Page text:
Is it good for parents to have lots of help raising their children? Often it is, and sometimes it’s even necessary. Of course, it depends on who’s helping, how they help, and why the help given is needed.

But does it follow that the value of good help casts doubt on the benefits of being raised within a two-parent family? Not really. But that’s what some fairly influential people would have you believe.

It’s a prominent theme in Hillary Clinton’s 1996 book It Takes a Village, and reappears in an article published last week at Second Nexus entitled “Wrong All Along? New Study Casts Doubt On Benefits Of Traditional Family Model.” The article suggests that “alloparenting” has been shown to be so beneficial to children as to render the traditional nuclear family almost superfluous.

Alloparenting consists in both extended family and non-related people, mostly female, being primary or regular caregivers for young children, especially infants. Most of us would be inclined to agree that having extended family help raise one’s children is a net plus. Of course the article’s author, Alison Wilkinson, admits that alloparenting by people not closely related to the parents has not been studied much by social scientists. But she cites and links to new, preliminary research suggesting that among primates and primitive homo sapiens, babies who are exposed to a variety of good (or at least passable) caregivers thrive. And there’s some evidence that alloparenting among extended kin, and even among the larger tribe, was the norm in prehistoric, hunter-gatherer societies.

Now Wilkinson also acknowledges the considerable body of research suggesting that modern children raised in single-parent households are much more likely to develop a variety of problems than children raised in intact, two-parent families. Do the interesting data cited about alloparenting cast doubt on that?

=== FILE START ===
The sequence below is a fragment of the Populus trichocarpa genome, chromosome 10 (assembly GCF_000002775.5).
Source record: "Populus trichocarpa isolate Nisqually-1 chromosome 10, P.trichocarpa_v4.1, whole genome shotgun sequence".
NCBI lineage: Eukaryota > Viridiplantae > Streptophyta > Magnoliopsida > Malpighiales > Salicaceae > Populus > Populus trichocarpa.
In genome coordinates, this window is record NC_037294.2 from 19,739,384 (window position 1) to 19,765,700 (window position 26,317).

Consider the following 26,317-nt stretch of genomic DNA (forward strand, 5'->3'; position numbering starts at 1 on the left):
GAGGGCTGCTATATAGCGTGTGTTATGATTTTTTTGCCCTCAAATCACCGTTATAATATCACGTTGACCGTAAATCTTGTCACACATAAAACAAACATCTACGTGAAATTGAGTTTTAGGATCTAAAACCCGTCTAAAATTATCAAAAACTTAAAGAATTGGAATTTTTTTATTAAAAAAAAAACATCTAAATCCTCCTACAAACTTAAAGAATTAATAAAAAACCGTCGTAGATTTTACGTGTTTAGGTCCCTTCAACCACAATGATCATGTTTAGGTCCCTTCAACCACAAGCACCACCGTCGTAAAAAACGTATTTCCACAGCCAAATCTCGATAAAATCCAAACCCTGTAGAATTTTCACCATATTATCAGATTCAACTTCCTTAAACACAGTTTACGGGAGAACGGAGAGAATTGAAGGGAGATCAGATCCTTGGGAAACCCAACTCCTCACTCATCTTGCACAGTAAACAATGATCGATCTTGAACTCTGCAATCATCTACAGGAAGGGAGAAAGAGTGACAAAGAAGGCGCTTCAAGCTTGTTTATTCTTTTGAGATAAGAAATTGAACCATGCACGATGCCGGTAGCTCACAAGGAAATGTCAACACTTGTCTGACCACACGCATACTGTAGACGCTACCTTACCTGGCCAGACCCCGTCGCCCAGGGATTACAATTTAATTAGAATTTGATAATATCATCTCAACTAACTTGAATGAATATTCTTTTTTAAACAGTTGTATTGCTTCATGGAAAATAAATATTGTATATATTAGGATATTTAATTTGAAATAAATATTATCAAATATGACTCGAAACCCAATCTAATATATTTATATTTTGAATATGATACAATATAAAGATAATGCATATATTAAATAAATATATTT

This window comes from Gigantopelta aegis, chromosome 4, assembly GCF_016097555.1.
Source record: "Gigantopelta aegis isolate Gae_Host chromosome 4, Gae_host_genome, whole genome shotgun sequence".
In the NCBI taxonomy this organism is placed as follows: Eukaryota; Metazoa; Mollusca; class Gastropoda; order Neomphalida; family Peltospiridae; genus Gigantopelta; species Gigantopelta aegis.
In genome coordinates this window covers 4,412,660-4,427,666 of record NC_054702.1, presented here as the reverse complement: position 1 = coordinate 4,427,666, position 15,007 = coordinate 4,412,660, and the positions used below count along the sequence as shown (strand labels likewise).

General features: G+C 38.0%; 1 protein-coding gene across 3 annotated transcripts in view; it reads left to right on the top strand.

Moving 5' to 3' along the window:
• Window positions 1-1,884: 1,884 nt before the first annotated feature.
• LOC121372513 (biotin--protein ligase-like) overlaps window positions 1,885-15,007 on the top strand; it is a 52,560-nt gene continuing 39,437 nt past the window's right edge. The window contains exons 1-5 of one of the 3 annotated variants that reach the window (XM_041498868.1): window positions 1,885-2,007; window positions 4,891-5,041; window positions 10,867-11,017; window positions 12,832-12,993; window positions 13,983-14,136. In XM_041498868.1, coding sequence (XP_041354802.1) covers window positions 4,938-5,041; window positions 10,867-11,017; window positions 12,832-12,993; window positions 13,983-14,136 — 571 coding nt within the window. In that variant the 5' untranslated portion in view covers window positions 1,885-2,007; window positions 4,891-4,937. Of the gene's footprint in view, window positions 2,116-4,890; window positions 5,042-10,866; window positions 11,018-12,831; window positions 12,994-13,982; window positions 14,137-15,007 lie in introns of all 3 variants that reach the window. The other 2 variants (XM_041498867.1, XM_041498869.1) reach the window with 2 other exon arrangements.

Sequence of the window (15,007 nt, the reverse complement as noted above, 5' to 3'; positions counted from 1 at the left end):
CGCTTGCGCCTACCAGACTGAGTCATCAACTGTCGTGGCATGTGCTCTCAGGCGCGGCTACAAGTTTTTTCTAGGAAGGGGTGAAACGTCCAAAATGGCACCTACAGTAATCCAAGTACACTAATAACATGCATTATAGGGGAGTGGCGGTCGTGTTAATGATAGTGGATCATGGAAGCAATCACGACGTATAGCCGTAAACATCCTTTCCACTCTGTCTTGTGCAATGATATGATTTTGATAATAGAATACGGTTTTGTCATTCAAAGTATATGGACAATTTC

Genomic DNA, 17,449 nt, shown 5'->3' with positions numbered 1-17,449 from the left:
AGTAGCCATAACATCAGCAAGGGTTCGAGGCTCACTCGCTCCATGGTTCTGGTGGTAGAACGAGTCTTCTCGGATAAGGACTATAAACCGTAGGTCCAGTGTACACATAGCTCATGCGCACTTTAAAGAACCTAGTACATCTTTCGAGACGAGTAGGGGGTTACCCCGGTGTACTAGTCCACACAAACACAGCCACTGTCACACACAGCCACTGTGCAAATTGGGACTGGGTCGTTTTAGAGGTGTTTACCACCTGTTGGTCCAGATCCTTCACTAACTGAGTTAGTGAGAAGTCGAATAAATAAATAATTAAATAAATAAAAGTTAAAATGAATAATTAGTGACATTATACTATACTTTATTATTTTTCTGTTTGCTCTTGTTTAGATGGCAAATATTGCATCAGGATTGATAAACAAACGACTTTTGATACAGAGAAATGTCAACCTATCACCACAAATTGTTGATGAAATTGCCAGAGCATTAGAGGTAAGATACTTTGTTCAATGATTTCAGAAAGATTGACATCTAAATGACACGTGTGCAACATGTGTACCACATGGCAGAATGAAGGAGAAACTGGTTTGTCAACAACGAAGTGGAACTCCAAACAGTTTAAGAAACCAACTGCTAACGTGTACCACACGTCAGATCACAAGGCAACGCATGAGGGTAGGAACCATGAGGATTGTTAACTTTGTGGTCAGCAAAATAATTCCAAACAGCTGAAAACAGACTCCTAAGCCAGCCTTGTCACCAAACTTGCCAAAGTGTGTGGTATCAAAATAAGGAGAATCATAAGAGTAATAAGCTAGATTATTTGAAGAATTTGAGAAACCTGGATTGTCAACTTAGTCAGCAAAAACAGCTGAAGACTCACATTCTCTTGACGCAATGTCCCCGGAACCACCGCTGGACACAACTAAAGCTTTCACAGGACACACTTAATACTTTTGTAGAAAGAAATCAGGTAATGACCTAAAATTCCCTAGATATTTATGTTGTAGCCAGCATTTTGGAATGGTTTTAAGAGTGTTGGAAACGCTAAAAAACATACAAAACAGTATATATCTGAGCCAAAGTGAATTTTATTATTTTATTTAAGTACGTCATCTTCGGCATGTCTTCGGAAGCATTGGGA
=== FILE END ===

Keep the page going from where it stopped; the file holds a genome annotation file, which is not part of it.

No, but that’s the inferential leap Wilkinson makes. It occurs after the following passage:

“Whether studied or not, most families by necessity rely on a network of care—either formal or informal—to rear their children. More than half of all U.S. households with young children have two employed parents, creating a need for family, friends or paid caregivers to watch them.

Despite the need for a network of care, guilt and financial pressure often surround it. Karen Hansen, a Brandeis University sociologist, found that all economic classes of parents rely on these networks. But the professional middle-class parents were more vulnerable to job pressures, which lead to a higher level of anxiety about often cobbled-together childcare arrangements. ‘We should support and promote these kinds of relationships, which are found among all classes and races.’”

So far, so good: Many parents need a wider “network of care,” and children often benefit from getting it. But here’s the kicker:

“Despite the need to support these relationships, government spending persists in promoting the nuclear family, with little success…” 

While it’s probably true that government efforts to “promote the nuclear family” haven’t worked, it hardly follows from the preceding two passages that no such effort by anybody should be made. The established body of relevant research, of which Wilkinson is well aware, suggests that, all other things being equal, being raised by two parents is generally better than not being so raised. In fact, having two parents present and actively involved in one’s life as a child actually increases the opportunities for beneficial alloparenting, should the parents desire it. It often supplies two sets of extended family rather than one, and often increases the income needed to pay for alloparenting from non-related people.

Wilkinson’s conclusion conveniently serves the now-fashionable agenda to widen the definition of family so much that the traditional nuclear family neither can nor should be seen as a desirable norm. But it’s unwarranted. Assuming that the data she cites are correct, her conclusion is a typically political example of using truth as propaganda.  

Michael Liccione earned his Ph.D. in philosophy at the University of Pennsylvania and has taught at nearly dozen institutions of higher education. 

Image: Tim Macy